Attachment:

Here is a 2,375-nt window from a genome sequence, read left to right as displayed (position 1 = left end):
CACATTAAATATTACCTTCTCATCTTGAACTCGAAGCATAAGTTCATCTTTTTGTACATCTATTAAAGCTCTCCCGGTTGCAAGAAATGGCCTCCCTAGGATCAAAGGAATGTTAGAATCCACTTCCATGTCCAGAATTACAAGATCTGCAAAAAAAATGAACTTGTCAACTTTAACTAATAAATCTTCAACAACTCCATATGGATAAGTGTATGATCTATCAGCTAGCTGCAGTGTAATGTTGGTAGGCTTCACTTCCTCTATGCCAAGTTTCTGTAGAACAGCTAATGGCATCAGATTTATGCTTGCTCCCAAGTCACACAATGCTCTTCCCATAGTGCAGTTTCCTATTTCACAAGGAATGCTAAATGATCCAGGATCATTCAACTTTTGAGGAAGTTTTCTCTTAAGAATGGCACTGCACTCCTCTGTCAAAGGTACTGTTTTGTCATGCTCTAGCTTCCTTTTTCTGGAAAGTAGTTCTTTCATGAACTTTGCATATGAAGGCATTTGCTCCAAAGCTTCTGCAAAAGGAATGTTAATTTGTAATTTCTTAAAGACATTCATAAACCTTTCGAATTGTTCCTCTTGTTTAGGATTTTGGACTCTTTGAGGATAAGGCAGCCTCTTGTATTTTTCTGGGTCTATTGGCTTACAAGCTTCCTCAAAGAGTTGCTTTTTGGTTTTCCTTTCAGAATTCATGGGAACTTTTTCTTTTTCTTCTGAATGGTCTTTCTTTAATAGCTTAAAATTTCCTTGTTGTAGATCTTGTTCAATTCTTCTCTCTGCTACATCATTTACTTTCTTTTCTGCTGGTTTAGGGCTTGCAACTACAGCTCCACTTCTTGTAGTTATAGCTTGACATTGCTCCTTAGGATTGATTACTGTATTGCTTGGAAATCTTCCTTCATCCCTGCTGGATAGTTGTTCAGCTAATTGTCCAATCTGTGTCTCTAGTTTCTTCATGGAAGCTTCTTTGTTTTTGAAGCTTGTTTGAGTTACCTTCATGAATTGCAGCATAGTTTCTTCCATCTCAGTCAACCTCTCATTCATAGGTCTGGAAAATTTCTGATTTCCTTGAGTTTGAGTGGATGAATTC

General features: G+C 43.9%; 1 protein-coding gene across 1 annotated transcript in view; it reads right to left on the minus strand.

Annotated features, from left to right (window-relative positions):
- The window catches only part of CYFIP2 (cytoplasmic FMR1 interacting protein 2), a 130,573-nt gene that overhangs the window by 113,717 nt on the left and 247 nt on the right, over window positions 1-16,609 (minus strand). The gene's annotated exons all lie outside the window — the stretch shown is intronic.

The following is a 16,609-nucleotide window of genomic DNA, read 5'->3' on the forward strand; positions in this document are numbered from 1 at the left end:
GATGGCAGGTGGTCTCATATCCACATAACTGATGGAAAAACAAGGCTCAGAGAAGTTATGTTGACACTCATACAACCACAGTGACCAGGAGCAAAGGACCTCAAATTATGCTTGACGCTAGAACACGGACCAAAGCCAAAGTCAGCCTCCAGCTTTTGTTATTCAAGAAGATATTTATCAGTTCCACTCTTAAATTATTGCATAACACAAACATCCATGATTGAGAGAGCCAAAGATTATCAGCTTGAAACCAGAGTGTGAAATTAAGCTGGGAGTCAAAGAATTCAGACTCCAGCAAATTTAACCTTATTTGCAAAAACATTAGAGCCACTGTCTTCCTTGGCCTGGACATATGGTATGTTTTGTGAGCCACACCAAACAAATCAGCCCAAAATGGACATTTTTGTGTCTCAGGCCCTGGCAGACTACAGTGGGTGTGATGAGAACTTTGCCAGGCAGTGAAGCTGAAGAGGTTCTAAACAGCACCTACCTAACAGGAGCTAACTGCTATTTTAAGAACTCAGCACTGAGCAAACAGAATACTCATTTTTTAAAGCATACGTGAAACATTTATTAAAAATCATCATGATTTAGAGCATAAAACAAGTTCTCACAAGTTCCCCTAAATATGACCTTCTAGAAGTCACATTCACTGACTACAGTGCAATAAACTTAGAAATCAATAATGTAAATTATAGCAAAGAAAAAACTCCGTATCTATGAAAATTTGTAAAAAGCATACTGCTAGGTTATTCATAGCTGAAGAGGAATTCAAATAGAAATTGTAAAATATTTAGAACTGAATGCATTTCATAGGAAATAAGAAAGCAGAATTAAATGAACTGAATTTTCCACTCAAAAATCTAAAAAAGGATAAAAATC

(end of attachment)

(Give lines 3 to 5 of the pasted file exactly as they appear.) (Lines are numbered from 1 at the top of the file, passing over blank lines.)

General features: G+C 43.9%; 1 protein-coding gene across 1 annotated transcript in view; it reads right to left on the minus strand.

Annotated features, from left to right (window-relative positions):
- The window catches only part of CYFIP2 (cytoplasmic FMR1 interacting protein 2), a 130,573-nt gene that overhangs the window by 113,717 nt on the left and 247 nt on the right, over window positions 1-16,609 (minus strand). The gene's annotated exons all lie outside the window — the stretch shown is intronic.